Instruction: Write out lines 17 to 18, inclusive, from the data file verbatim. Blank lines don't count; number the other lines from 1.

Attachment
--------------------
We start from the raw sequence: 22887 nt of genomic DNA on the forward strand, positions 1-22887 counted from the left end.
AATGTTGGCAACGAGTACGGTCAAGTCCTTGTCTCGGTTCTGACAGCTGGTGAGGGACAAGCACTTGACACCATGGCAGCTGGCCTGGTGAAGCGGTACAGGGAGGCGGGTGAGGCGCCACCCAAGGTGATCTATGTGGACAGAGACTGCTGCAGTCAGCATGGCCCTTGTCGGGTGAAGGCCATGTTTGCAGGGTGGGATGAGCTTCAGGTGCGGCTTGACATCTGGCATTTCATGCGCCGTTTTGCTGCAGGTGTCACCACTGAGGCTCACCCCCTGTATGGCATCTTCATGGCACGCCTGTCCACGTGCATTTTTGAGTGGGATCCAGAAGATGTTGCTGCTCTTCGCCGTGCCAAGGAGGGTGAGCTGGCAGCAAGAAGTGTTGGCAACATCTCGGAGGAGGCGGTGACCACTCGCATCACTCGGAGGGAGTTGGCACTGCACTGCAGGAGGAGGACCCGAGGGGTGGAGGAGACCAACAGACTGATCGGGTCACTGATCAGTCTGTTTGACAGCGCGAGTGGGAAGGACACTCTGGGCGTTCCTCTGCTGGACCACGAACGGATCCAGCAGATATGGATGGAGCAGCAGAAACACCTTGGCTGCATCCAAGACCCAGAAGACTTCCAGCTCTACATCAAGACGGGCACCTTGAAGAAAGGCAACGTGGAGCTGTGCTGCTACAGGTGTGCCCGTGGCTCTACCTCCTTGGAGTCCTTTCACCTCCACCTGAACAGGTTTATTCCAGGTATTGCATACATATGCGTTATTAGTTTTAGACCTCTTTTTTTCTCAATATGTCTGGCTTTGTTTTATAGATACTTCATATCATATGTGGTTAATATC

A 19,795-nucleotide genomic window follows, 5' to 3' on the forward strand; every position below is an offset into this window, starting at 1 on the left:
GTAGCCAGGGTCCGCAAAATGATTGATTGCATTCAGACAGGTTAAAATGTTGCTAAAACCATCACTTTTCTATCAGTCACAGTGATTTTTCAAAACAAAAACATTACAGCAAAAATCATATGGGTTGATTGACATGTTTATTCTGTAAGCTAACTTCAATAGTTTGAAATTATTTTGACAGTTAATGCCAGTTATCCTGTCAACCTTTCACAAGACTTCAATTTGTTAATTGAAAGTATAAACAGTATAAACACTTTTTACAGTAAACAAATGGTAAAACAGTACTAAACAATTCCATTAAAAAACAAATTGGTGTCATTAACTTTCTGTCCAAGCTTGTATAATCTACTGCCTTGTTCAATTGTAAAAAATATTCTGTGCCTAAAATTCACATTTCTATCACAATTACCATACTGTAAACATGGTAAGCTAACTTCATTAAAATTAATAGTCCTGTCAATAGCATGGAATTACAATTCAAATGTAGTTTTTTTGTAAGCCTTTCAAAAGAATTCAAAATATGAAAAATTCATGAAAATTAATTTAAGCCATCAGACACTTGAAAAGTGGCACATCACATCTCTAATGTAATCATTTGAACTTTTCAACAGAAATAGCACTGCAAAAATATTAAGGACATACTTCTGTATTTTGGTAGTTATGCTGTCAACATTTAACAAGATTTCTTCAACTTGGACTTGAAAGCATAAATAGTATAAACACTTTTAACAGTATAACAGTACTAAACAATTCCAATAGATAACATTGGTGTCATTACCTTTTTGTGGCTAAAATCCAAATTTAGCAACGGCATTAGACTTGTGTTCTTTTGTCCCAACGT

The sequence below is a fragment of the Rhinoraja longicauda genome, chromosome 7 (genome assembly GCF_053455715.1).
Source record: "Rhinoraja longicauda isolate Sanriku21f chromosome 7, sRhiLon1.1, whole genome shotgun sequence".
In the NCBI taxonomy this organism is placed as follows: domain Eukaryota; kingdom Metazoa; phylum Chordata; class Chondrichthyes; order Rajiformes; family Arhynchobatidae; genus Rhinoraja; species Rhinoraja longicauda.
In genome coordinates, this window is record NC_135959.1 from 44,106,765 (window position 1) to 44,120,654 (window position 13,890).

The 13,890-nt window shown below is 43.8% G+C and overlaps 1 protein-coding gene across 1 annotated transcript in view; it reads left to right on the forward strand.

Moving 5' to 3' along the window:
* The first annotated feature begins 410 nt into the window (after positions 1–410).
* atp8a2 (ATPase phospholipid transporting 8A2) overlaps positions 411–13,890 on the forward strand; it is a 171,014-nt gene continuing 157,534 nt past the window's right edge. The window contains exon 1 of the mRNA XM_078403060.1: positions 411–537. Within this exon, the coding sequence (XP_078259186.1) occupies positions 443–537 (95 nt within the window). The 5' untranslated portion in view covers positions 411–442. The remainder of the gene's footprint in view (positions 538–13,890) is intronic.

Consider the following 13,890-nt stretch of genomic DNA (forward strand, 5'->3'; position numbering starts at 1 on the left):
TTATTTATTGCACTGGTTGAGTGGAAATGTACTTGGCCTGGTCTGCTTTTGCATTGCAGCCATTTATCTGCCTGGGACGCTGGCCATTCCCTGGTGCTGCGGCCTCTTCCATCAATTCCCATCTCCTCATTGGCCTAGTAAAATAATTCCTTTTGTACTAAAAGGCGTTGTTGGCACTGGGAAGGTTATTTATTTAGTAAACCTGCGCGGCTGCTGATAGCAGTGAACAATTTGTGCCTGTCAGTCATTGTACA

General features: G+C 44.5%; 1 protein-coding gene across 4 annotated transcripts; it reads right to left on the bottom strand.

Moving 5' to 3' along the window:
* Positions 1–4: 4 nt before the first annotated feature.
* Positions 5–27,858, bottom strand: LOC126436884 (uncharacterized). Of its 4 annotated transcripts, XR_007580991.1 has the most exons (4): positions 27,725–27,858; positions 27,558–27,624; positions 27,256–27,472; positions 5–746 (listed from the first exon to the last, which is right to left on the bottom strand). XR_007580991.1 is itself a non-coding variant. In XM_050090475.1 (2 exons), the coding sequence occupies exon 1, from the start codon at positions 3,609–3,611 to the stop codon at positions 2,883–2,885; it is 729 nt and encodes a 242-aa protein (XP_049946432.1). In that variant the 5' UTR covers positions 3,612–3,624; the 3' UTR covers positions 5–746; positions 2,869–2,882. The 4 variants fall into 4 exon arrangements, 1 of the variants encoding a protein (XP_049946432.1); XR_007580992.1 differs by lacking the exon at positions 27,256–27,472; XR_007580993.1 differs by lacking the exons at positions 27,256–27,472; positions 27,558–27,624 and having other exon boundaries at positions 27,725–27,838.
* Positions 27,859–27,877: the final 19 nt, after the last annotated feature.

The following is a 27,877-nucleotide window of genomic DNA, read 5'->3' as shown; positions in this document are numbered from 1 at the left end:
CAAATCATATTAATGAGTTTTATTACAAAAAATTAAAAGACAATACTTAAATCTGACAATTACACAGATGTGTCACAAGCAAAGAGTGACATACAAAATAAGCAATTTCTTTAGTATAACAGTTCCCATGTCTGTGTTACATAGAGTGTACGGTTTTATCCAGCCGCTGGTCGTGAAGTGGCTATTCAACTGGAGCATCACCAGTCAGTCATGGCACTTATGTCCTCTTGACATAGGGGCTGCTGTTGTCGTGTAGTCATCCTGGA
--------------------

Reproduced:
* Positions 1–4: 4 nt before the first annotated feature.
* Positions 5–27,858, bottom strand: LOC126436884 (uncharacterized). Of its 4 annotated transcripts, XR_007580991.1 has the most exons (4): positions 27,725–27,858; positions 27,558–27,624; positions 27,256–27,472; positions 5–746 (listed from the first exon to the last, which is right to left on the bottom strand). XR_007580991.1 is itself a non-coding variant. In XM_050090475.1 (2 exons), the coding sequence occupies exon 1, from the start codon at positions 3,609–3,611 to the stop codon at positions 2,883–2,885; it is 729 nt and encodes a 242-aa protein (XP_049946432.1). In that variant the 5' UTR covers positions 3,612–3,624; the 3' UTR covers positions 5–746; positions 2,869–2,882. The 4 variants fall into 4 exon arrangements, 1 of the variants encoding a protein (XP_049946432.1); XR_007580992.1 differs by lacking the exon at positions 27,256–27,472; XR_007580993.1 differs by lacking the exons at positions 27,256–27,472; positions 27,558–27,624 and having other exon boundaries at positions 27,725–27,838.